The idea that the Renaissance witnessed the emergence of the modern individual remains a powerful myth. In this important new book Martin examines the Renaissance self with attention to both social history and literary theory and offers a new typology of Renaissance selfhood which was at once collective, performative and porous. At the same time, he stresses the layered qualities of the Renaissance self and the salient role of interiority and notions of inwardness in the shaping of identity.
During John Dewey's lifetime, one public opinion poll after another revealed that he was esteemed to be one of the ten most important thinkers in American history. His body of thought, conventionally identified by the shorthand word "Pragmatism," has been the distinctive American philosophy of the last fifty years. His work on education is famous worldwide and is still influential today, anticipating as it did the ascendance in contemporary American pedagogy of multiculturalism and independent thinking. His University of Chicago (...) Laboratory School thrives still and is a model for schools worldwide, especially in emerging democracies. But how was this lifetime of thought enmeshed in Dewey's emotional experience, in his joys and sorrows as son and brother, husband and father, and in his political activism and spirituality? Acclaimed biographer Jay Martin recaptures the unity of Dewey's life and work, tracing important themes through the philosopher's childhood years, family history, religious experience, and influential friendships. Based on original sources, notably the vast collection of unpublished papers in the Center for Dewey Studies, this book tells the full story, for the first time, of the life and times of the eminent American philosopher, pragmatist, education reformer, and man of letters. In particular, _The Education of John Dewey_ highlights the importance of the women in Dewey's life, especially his mother, wife, and daughters, but also others, including the reformer Jane Addams and the novelist Anzia Yezierska. A fitting tribute to a master thinker, Martin has rendered a tour de force portrait of a philosopher and social activist in full, seamlessly reintegrating Dewey's thought into both his personal life and the broader historical themes of his time. (shrink)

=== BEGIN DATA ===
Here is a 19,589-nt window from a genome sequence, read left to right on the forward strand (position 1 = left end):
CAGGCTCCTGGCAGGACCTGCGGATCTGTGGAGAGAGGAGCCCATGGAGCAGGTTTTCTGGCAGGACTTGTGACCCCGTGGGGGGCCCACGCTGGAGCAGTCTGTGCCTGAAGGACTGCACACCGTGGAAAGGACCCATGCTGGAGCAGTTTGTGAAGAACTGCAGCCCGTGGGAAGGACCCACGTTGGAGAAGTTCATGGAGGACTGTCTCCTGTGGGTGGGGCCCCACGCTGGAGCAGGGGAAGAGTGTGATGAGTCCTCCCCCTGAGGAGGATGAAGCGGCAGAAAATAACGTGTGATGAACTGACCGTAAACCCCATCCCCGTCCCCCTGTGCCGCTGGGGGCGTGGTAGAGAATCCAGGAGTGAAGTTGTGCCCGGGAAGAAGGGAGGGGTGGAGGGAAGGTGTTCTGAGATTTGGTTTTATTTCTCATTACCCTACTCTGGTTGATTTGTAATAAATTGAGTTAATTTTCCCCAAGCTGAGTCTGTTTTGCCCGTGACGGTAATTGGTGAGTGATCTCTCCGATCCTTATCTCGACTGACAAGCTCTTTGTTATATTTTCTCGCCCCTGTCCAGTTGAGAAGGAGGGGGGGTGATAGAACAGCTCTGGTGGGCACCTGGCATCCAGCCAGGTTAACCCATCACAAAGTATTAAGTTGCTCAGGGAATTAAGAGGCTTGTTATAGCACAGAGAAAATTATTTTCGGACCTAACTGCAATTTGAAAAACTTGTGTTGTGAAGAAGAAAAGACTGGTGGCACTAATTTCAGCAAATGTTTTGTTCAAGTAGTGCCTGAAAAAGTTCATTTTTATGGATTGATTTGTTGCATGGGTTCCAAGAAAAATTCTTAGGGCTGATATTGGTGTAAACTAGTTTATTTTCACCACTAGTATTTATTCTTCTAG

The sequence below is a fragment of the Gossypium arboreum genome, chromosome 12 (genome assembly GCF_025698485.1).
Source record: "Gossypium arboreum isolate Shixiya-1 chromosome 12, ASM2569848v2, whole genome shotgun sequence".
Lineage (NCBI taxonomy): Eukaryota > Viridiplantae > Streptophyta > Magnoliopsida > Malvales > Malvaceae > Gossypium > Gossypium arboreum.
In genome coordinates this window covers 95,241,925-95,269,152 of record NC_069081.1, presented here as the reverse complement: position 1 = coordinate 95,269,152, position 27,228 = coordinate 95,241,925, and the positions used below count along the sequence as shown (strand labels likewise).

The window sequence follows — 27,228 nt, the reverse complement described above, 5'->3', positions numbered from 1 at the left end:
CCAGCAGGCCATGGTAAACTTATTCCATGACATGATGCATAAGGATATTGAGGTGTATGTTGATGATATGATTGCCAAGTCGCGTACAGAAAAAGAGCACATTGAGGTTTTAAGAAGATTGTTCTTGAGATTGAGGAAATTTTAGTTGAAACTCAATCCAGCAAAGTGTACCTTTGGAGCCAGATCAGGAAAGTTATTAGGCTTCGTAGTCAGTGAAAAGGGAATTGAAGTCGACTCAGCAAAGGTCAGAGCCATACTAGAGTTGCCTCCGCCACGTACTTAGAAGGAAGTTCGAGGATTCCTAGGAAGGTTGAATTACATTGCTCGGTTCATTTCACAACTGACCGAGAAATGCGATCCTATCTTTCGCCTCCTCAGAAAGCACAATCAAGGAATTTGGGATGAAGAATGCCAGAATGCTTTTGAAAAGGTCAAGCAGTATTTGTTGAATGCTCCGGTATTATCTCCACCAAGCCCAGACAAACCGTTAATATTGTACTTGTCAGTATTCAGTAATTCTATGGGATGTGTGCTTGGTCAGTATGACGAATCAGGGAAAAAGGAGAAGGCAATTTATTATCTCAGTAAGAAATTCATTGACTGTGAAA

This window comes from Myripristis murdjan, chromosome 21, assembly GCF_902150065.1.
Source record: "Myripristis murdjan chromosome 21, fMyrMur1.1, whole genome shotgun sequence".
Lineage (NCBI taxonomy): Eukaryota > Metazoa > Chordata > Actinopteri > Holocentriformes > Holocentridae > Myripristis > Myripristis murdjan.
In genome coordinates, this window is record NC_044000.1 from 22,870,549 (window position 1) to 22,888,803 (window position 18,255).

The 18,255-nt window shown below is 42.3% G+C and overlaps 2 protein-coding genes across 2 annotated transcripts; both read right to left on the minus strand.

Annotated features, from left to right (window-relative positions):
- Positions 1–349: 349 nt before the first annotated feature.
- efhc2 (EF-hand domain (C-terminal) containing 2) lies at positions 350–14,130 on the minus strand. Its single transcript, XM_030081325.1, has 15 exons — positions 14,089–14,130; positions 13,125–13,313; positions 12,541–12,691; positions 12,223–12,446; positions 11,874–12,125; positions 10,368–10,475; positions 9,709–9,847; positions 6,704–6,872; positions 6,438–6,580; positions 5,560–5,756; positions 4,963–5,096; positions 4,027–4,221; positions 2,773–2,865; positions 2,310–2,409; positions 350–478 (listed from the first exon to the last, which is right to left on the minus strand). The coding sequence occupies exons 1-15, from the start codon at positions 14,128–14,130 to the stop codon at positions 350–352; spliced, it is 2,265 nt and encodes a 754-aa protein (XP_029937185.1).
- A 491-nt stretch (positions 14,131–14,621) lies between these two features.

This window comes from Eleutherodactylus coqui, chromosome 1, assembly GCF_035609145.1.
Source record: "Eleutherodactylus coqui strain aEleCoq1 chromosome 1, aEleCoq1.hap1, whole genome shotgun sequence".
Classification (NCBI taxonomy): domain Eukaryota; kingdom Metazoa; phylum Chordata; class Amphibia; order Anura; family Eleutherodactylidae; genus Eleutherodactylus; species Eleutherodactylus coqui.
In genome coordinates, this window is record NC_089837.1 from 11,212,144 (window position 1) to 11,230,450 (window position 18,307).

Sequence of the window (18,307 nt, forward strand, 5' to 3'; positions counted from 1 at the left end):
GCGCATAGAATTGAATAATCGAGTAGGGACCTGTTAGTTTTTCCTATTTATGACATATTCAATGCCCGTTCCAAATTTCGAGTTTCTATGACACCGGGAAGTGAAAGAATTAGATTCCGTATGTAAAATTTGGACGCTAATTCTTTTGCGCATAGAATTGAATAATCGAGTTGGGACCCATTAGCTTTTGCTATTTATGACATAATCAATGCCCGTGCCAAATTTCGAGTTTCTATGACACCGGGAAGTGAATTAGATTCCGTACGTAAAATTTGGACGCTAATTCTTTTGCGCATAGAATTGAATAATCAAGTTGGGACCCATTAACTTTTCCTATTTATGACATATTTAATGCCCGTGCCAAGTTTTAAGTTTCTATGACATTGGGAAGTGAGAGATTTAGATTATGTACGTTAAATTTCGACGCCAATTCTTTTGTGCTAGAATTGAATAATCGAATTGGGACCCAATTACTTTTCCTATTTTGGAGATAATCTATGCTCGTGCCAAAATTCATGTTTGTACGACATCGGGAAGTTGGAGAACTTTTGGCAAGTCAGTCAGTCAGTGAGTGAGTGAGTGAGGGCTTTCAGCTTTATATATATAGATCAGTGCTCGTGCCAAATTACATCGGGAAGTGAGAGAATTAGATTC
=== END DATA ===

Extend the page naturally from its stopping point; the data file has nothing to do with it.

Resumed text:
In this article Jason Brennan’s arguments about the moral duties relating to our practice of voting are examined. These arguments provide an epistocratic approach of politics and present a conception of abstention at four levels: abstention as a personal choice, as a moral responsibility, as a duty legally enforceable and as an obligation decided by lot. The contrast with John Stuart Mill’s positions helps to highlight the postdemocratic ambivalences and the latent paternalism behind Brennan’s rejection of massive voting and (...) electoral democracy. A deliberative, Millian-inspired understanding of abstention also allows questioning the assumption in Brennan’s successive proposals that there is no significant loss in overlooking the political valence of qualified abstention. (shrink)
Raymond Martin and John Barresi trace the development of Western ideas about personal identity and reveal the larger intellectual trends, controversies, and ideas that have revolutionized the way we think about ourselves.
One of the authors of this paper has been impressed by the work of the second author for some time. On reading one of his works, Les Trois Médecins, DJ was so struck by a particular passage that he attempted a translation. He received not only permission from Winckler to seek publication but also help with the translation. Along with that translation, which forms the body of this article, the passage has been set in context by MW, who also provides (...) some explanation of it. It is DJ’s hope that the article will prove stimulating in its own right, and also lead some readers at least to seek out more of Winckler’s work. (shrink)
John Corcoran?s natural deduction system for Aristotle?s syllogistic is reconsidered.Though Corcoran is no doubt right in interpreting Aristotle as viewing syllogisms as arguments and in rejecting Lukasiewicz?s treatment in terms of conditional sentences, it is argued that Corcoran is wrong in thinking that the only alternative is to construe Barbara and Celarent as deduction rules in a natural deduction system.An alternative is presented that is technically more elegant and equally compatible with the texts.The abstract role assigned by tradition and (...) Lukasiewicz to Barbara and Celarent is retained.The two ? perfect syllogisms? serve as ?basic elements? in the construction of an inductively defined set of valid syllogisms.The proposal departs from Lukasiewicz, and follows Corcoran, however, in construing the construction as one in natural deduction.The result is a sequent system with fewer rules and in which Barbara and Celarent serve as basic deductions.To compare the theory to Corcoran?s, his original is reformulated in current terms and generalized.It is shown to be equivalent to the proposed sequent system, and several variations are discussed.For all systems mentioned, a method of Henkin?style completeness proofs is given that is more direct and intuitive than Corcoran?s original. (shrink)